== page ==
Amoeblog

Happy Summer Solstice!

Posted by Kelly S. Osato, June 21, 2011 03:15pm | Post a Comment
summer solstice stonehenge druid new age ritual pagan celebration summer slostice druid ritual stonehenge england monument monolith prehistoric celebration
We couldn't ask for better weather this first day of summer here in the city by the bay, but half the world away on England's Salisbury plain druids don their dress whites and celebrate the summer solstice at Stonehenge, Britain's premier prehistoric monument, alongside fellow neo-pagans, new agers and a motley gathering of other crunchy hippie types (like poi dancers and hooping enthusiasts). The magic, mystery and mysticism associated with said sacred megalithic structure understandably commands a sense of awe and wonder among all walks of humankind, that is, when it isn't generating incredibly memorable jokes worth revisiting time and time again, like comedian Eddie Izzard's take on Stonehenge from his fabulous Dressed to Kill DVD (filmed in San Francisco no less) and Spinal Tap's staged shortcomings concerning their would-be comeback throwback hit as seen in the classic mock rockumentary This Is Spinal Tap.

Eddie Izzard educates all about Stonehenge from Dressed to Kill:


Spinal Tap tapping into Stonehenge:


have a happy and safe summer solstice ya'll!

Summer Solstice 2010

Posted by Whitmore, June 20, 2010 05:03pm | Post a Comment
summer soltice, summer fun, surfing, bbq's, beaches, boards, babes, swimming, pool, summertime

Summer Solstice

Posted by Whitmore, June 20, 2009 10:45pm | Post a Comment

Summer begins in Hollywood, Ca 34°08′02.56″N 118°19′18.00″W
June 20, 2009, 10:45 PM PDT.
 
The longest day of the year is here.

At the Summer Solstice, Earth is positioned in its orbit so that the North Pole is leaning 23.44° toward the sun. As seen from Earth, the sun is directly overhead at noon 23.44° north of the equator, at the Tropic of Cancer.

A solstice occurs twice each year, when the tilt of the Earth's axis is most inclined toward or away from the Sun, causing the Sun's apparent position in the sky to reach its northernmost or southernmost extreme. Solstice means the “sun standing still;" at the solstices the Sun stands still in declination; that is, the apparent movement of the Sun's path north or south comes to a stop before reversing direction.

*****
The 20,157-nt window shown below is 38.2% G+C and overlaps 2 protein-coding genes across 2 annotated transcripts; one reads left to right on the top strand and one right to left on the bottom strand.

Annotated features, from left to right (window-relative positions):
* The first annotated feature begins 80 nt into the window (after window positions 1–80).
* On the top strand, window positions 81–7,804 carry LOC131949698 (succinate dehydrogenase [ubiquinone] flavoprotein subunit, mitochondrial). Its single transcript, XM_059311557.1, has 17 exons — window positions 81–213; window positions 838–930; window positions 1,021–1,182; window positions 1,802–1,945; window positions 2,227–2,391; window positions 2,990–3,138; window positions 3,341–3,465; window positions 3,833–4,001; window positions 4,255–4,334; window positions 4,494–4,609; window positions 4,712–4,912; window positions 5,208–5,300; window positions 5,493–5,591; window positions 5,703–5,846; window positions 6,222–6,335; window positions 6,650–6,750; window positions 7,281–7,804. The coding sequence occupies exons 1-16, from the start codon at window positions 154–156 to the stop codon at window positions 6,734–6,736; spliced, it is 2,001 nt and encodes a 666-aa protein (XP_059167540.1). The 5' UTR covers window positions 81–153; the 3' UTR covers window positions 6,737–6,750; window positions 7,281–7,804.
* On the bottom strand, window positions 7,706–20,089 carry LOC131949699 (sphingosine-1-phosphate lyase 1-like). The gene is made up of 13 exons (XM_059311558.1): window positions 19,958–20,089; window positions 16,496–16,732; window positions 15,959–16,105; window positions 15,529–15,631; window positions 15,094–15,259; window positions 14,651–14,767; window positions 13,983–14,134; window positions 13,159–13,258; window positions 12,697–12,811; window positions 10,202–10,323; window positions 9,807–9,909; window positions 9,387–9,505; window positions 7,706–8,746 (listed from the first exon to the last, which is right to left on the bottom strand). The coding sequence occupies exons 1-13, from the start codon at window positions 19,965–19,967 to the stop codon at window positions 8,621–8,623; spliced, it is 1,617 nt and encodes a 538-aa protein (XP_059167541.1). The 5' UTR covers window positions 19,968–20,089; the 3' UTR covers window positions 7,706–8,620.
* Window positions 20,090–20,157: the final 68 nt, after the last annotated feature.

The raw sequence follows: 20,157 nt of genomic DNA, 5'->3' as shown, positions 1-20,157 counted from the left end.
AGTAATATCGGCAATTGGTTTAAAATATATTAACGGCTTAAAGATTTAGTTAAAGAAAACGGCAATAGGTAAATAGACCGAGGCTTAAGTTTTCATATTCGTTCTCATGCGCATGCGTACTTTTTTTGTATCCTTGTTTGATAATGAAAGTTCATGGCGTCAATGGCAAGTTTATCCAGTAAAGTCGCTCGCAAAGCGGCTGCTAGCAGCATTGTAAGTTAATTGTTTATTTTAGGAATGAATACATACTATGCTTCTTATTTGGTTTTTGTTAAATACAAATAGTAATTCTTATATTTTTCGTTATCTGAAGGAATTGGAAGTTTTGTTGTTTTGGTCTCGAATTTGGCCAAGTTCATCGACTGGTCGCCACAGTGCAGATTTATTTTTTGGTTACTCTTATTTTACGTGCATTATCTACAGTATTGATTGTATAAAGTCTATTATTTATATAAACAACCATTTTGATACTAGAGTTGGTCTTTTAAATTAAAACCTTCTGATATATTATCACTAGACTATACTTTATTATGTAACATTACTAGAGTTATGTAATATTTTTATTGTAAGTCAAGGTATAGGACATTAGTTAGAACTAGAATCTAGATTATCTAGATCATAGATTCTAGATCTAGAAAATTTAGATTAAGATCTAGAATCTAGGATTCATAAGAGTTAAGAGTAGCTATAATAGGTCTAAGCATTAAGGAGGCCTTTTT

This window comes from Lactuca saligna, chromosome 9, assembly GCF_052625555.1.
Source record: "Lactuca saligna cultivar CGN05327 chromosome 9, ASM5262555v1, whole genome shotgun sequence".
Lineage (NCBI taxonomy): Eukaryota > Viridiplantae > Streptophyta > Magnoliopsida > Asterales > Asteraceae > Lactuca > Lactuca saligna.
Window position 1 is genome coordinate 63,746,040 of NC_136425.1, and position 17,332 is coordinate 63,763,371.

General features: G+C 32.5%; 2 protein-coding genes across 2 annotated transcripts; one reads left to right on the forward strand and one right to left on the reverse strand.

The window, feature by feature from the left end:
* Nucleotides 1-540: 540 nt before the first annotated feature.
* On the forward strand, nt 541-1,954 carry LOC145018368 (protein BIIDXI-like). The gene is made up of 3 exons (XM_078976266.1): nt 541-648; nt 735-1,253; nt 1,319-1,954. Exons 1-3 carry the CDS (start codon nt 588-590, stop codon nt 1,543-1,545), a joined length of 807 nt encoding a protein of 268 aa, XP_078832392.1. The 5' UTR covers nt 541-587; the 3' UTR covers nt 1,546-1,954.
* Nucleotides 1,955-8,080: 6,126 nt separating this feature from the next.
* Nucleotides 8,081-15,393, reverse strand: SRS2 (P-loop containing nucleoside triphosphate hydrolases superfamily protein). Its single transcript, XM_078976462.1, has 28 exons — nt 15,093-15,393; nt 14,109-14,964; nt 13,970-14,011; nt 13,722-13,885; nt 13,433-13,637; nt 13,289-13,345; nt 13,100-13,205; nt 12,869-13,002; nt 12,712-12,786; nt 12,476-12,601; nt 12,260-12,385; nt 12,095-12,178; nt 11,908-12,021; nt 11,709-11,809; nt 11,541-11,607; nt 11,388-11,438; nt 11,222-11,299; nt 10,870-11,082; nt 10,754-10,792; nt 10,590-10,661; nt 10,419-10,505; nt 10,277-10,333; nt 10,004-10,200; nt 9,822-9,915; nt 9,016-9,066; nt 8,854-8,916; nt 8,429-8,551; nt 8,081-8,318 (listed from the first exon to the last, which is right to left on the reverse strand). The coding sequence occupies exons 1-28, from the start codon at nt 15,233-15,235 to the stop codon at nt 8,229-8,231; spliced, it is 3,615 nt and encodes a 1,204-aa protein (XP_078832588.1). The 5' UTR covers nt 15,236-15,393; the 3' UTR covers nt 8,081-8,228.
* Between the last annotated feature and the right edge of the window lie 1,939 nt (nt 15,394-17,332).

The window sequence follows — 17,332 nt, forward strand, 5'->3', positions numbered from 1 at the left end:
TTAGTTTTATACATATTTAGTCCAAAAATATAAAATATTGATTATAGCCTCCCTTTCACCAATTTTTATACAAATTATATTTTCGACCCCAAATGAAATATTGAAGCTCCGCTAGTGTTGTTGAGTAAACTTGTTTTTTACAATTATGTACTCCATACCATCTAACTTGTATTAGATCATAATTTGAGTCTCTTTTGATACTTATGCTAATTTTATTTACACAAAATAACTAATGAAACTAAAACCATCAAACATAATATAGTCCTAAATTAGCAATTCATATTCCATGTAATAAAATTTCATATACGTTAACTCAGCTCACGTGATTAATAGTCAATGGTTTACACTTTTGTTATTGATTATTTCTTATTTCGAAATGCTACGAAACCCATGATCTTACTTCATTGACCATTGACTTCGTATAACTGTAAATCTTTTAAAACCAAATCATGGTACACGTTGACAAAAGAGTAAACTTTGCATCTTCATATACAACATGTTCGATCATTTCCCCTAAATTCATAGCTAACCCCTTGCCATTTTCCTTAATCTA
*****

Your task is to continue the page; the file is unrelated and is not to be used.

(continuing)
The Summer Solstice, Renewing My Blather

Posted by Whitmore, June 21, 2008 07:20am | Post a Comment

I’ve spent the last month or so moving, filling my new apartment and emptying my previous life. Funny, once my old house was bare and the garage was cleared of all its natural debris, I wanted to stay. Then again, no surprise there, just a few weeks earlier I wanted to torch the garage with all my crap inside: the thousands of records, the hundreds of books, the furniture, memorabilia -- destroy everything that wouldn’t fit into a Trader Joe’s shopping bag and my pants pockets, and the rest just send up in an electrifying whoosh of a bonfire. I could have used a purifying ritual about then, no matter how cruelly naked the results. Sorry to muff such a blissful moment, an unfulfilled act I needed to execute decades ago. I just didn’t have a gas can or matches this time around.

Actually, I couldn’t hang onto the mindset I’d need to genuinely cleanse my life. Besides if I did burn it all down, I would have ruined this fine-looking tableau of rafters, conduit and cobwebs. Right now, with my weary, worn back, boxes weighing down every square inch of walk-able space in my new digs, living in an empty garage staring at the rafters seem so much more appealing than sorting through my fifth edition dog-eared books and my bubblegum records and the scraps of paper that explain who the hell lives here.

Summer began June 20th at 23:59PM, coordinated Universal Time, which is mean solar time at the Royal Observatory, Greenwich in London, overlooking the River Thames -- Coordinates 51° 28′ 40.12″ N, 0° 0′ 5.31″ W.  And here in sunny ol’ Tinseltown -- coordinates 34° 6′ 0″ N, 118° 20′ 0″ W, summer began at 4:59 P.M, June 20th.

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